A large dollop of skyr (or sour cream, or Greek yogurt)

Kosher salt and freshly cracked pepper to taste

  1. Preheat the oven to 375 degrees.
  2. Toss the radishes, bacon, and olive oil to coat on a large baking sheet. Season liberally with salt and pepper.
  3. Roast for 30-40 minutes, stirring the contents of the baking sheet once or twice – you want the contents to turn a beautiful deep golden brown.
  4. Serve piping hot, sprinkled with the sliced scallions, some additional pepper for good measure, and a dollop of skyr (or replacement of your choice).

Sunny Sunday afternoon music; a soundtrack to the sun filtering through the windows onto my navy blue couch next to a big glass of iced water, a blanket, and a book.

Real Estate – Beach Comber

 

Quinoa Salad with Roasted Vegetables and a Creamy Greek Yogurt and Orange Dressing

White dish full of quinoa and roasted vegetable salad beside a glass container containing creamy orange salad dressing.

This recipe is a testament to the infinite usefulness of leftovers; cold cooked quinoa and roasted vegetables from last night’s dinner form the framework for this hearty grain salad. I can’t think of a single vegetable that wouldn’t be a delicious addition, and for this particular version I used red onions, sweet peppers, fennel, carrots, sweet potatoes, Brussels sprouts, and mushrooms that had been roasted for 45 minutes at 375 degrees the previous evening (a massive plate of roasted vegetables on a rainy Friday night is my idea of heaven). The black sesame seeds and hemp hearts add a nutty flavour and extra texture, both could be substituted with other seeds or nuts or even omitted entirely. There’s something about the taste of fresh citrus on grain salads that I love, especially during December when all of the lovely oranges are beginning to appear at produce stands in Vancouver. I used a Cara Cara orange for this salad because I love their bitter and only slightly sweet flavour but any type would work well, including my two other favourites, clementines and blood oranges. Serve this salad at room temperature either as is, or with avocado and orange slices gently stirred in on a bed of mixed baby greens. This quinoa salad will keep in the fridge for several days and therefore makes a great portable lunch or reliable dinner at the end of a long day.

quinoa salad with roasted vegetables:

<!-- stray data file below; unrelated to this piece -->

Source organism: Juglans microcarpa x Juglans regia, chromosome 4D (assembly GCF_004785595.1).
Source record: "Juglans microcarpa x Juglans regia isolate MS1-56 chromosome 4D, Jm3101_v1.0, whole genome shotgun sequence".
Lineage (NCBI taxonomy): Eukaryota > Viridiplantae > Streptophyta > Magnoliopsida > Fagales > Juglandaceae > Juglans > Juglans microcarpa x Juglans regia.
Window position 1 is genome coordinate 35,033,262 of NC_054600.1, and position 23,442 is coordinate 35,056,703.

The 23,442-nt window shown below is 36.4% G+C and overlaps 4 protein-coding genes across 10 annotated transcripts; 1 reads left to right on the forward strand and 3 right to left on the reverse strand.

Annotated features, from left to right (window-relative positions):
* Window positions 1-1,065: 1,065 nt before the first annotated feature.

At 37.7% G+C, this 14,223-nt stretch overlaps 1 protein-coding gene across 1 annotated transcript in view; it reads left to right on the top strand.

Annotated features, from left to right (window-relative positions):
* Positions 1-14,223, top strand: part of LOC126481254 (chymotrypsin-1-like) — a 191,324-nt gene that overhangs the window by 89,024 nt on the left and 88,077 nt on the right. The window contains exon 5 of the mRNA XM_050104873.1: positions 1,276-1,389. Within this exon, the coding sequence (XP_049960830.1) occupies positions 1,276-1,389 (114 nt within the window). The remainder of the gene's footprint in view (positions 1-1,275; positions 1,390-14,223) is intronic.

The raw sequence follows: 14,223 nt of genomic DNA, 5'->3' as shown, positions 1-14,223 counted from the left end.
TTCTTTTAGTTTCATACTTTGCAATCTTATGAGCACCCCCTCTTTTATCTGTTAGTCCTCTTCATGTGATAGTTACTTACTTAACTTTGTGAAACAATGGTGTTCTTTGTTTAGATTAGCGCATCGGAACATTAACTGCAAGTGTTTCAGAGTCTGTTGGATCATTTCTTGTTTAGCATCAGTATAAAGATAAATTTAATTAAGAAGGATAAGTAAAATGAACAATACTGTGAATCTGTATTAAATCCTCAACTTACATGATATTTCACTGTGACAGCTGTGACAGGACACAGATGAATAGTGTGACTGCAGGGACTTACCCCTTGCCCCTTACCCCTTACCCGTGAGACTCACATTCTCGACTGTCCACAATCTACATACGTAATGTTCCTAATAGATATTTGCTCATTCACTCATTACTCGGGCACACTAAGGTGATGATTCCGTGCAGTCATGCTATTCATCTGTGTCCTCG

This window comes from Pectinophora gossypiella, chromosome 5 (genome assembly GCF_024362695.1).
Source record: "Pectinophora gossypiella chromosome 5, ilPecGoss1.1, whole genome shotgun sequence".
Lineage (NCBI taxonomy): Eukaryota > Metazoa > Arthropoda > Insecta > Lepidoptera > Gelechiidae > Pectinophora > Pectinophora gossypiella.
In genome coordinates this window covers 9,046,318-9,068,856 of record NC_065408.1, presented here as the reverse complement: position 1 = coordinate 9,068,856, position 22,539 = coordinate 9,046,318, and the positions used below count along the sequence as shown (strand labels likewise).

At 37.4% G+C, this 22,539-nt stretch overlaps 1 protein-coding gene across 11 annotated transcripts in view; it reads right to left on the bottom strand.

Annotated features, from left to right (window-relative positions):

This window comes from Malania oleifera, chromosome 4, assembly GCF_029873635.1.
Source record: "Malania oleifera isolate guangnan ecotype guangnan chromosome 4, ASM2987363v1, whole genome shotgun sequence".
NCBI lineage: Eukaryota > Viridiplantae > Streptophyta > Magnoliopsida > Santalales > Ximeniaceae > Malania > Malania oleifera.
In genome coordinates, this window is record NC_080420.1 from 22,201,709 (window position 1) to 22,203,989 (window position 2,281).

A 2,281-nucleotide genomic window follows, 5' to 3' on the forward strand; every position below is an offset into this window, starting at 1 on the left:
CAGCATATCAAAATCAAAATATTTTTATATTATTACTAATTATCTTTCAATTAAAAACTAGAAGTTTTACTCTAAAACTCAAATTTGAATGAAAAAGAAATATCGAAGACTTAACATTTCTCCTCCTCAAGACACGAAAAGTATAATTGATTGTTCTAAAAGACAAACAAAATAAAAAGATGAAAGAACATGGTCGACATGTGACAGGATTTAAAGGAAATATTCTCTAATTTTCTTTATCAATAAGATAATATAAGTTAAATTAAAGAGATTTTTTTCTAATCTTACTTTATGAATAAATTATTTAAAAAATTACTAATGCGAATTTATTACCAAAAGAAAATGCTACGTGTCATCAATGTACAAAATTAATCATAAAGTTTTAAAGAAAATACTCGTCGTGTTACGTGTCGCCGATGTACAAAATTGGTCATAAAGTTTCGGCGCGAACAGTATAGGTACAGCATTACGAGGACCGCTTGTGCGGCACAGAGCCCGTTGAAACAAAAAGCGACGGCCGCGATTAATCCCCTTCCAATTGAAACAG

2 cups of cooked quinoa

About 2 generous cups worth of cold, leftover roasted vegetables

1 leek, the white part only cut into very thin half moons

1/2-3/4 cup of Italian parsley, finely shredded

1/4 cup of dried cranberries or cherries, minced

2 Tbsp. black sesame seeds

2 Tbsp. hemp hearts

creamy greek yogurt and orange salad dressing:

Juice and zest of 1 orange

2 Tbsp. Greek yogurt

2 Tbsp. olive oil

1 Tbsp. sherry vinegar

1/2 tsp. garam masala

1 tsp. kosher salt

Generous pinch of freshly cracked pepper

  1. In a large salad bowl combine the quinoa, roasted vegetables, chopped leek, parsley, dried fruit, sesame seeds, and hemp hearts.
  2. Shake all of the salad dressing ingredients together in a glass jar and pour over the quinoa and roasted vegetable mixture stirring gently to cover.
  3. Allow the salad to sit for at least 15 minutes, serving at room temperature as is, garnished with orange and avocado slices, or on a large bed of mixed greens.

Hexagonal dish of quinoa salad with Christmas lights off to the side.

Of course I’m listening to A Charlie Brown Christmas soundtrack, good grief.

Skating – Vince Guaraldi Trio

 

Simple Roasted Vegetables and Brown Rice

Roasted Vegetables and Rice

Today was my first day back at work after being on holiday visiting my family in London, Ontario for the week and I was really feeling the adjustment tonight when I got home. It’s especially easy on nights like this to succumb to delivery, but roasted vegetables are a fast and hands off way to get dinner on the table quickly; even allowing you to have a dance party in the living room to unwind while they’re in the oven. I took one eggplant, quartered, and salted it while I cut up about half a bundle of asparagus and 2 sweet peppers. I rinsed the eggplant with cold water and patted it dry with a paper towel before cutting into a 1 inch dice. Toss all of the vegetables together in a roasting pan with a generous amount of olive oil, salt, pepper, dried oregano and dried basil. Roast at 375 degrees for about 40 minutes, stirring occasionally so that the cut vegetables surfaces are evenly browned. Once thoroughly roasted snip in about a 1/2 cup of fresh basil and a scant 1 cup of grated Reggiano (Vacche Rosa if you can find it.) Have the rice cooking alongside the vegetables and then stir in a small pat of butter before serving with extra cheese and fresh basil. Easy!

Most importantly, have a living room dance party while the roasting is occurring…

Yeah Yeah Yeahs – Zero